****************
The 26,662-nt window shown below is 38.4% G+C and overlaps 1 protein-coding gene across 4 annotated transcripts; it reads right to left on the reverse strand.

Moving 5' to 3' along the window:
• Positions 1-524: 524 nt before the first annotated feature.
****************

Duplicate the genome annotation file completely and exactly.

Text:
The 26,662-nt window shown below is 38.4% G+C and overlaps 1 protein-coding gene across 4 annotated transcripts; it reads right to left on the reverse strand.

Moving 5' to 3' along the window:
• Positions 1-524: 524 nt before the first annotated feature.